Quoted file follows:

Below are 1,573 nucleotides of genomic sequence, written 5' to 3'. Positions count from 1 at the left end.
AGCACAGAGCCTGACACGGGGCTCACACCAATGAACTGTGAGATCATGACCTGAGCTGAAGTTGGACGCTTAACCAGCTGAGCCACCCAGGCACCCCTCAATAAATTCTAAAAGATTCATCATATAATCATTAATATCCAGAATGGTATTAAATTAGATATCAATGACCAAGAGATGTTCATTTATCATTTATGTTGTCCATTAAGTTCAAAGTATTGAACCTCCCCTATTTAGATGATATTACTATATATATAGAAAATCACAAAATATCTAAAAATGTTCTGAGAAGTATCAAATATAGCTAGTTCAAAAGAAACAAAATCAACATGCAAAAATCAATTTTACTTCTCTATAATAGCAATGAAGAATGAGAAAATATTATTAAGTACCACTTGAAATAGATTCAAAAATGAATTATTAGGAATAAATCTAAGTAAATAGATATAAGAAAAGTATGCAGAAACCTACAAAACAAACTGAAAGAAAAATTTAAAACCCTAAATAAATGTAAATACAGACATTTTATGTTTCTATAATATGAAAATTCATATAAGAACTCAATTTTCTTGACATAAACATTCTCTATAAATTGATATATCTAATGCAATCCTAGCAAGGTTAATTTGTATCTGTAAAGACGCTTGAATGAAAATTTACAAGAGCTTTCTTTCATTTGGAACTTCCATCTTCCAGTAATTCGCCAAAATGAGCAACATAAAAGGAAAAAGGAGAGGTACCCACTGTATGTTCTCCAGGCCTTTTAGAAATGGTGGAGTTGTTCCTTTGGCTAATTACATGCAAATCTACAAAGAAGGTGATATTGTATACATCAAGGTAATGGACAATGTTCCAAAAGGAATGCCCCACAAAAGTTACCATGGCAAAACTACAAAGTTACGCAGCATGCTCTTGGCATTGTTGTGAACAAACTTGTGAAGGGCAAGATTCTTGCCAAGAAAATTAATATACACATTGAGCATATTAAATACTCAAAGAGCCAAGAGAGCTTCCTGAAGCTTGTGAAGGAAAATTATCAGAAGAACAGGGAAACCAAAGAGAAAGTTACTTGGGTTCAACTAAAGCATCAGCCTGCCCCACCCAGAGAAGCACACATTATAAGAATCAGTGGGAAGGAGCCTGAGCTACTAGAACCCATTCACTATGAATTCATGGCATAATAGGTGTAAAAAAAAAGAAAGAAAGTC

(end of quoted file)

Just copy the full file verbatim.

Below are 1,573 nucleotides of genomic sequence, written 5' to 3'. Positions count from 1 at the left end.
AGCACAGAGCCTGACACGGGGCTCACACCAATGAACTGTGAGATCATGACCTGAGCTGAAGTTGGACGCTTAACCAGCTGAGCCACCCAGGCACCCCTCAATAAATTCTAAAAGATTCATCATATAATCATTAATATCCAGAATGGTATTAAATTAGATATCAATGACCAAGAGATGTTCATTTATCATTTATGTTGTCCATTAAGTTCAAAGTATTGAACCTCCCCTATTTAGATGATATTACTATATATATAGAAAATCACAAAATATCTAAAAATGTTCTGAGAAGTATCAAATATAGCTAGTTCAAAAGAAACAAAATCAACATGCAAAAATCAATTTTACTTCTCTATAATAGCAATGAAGAATGAGAAAATATTATTAAGTACCACTTGAAATAGATTCAAAAATGAATTATTAGGAATAAATCTAAGTAAATAGATATAAGAAAAGTATGCAGAAACCTACAAAACAAACTGAAAGAAAAATTTAAAACCCTAAATAAATGTAAATACAGACATTTTATGTTTCTATAATATGAAAATTCATATAAGAACTCAATTTTCTTGACATAAACATTCTCTATAAATTGATATATCTAATGCAATCCTAGCAAGGTTAATTTGTATCTGTAAAGACGCTTGAATGAAAATTTACAAGAGCTTTCTTTCATTTGGAACTTCCATCTTCCAGTAATTCGCCAAAATGAGCAACATAAAAGGAAAAAGGAGAGGTACCCACTGTATGTTCTCCAGGCCTTTTAGAAATGGTGGAGTTGTTCCTTTGGCTAATTACATGCAAATCTACAAAGAAGGTGATATTGTATACATCAAGGTAATGGACAATGTTCCAAAAGGAATGCCCCACAAAAGTTACCATGGCAAAACTACAAAGTTACGCAGCATGCTCTTGGCATTGTTGTGAACAAACTTGTGAAGGGCAAGATTCTTGCCAAGAAAATTAATATACACATTGAGCATATTAAATACTCAAAGAGCCAAGAGAGCTTCCTGAAGCTTGTGAAGGAAAATTATCAGAAGAACAGGGAAACCAAAGAGAAAGTTACTTGGGTTCAACTAAAGCATCAGCCTGCCCCACCCAGAGAAGCACACATTATAAGAATCAGTGGGAAGGAGCCTGAGCTACTAGAACCCATTCACTATGAATTCATGGCATAATAGGTGTAAAAAAAAAGAAAGAAAGTC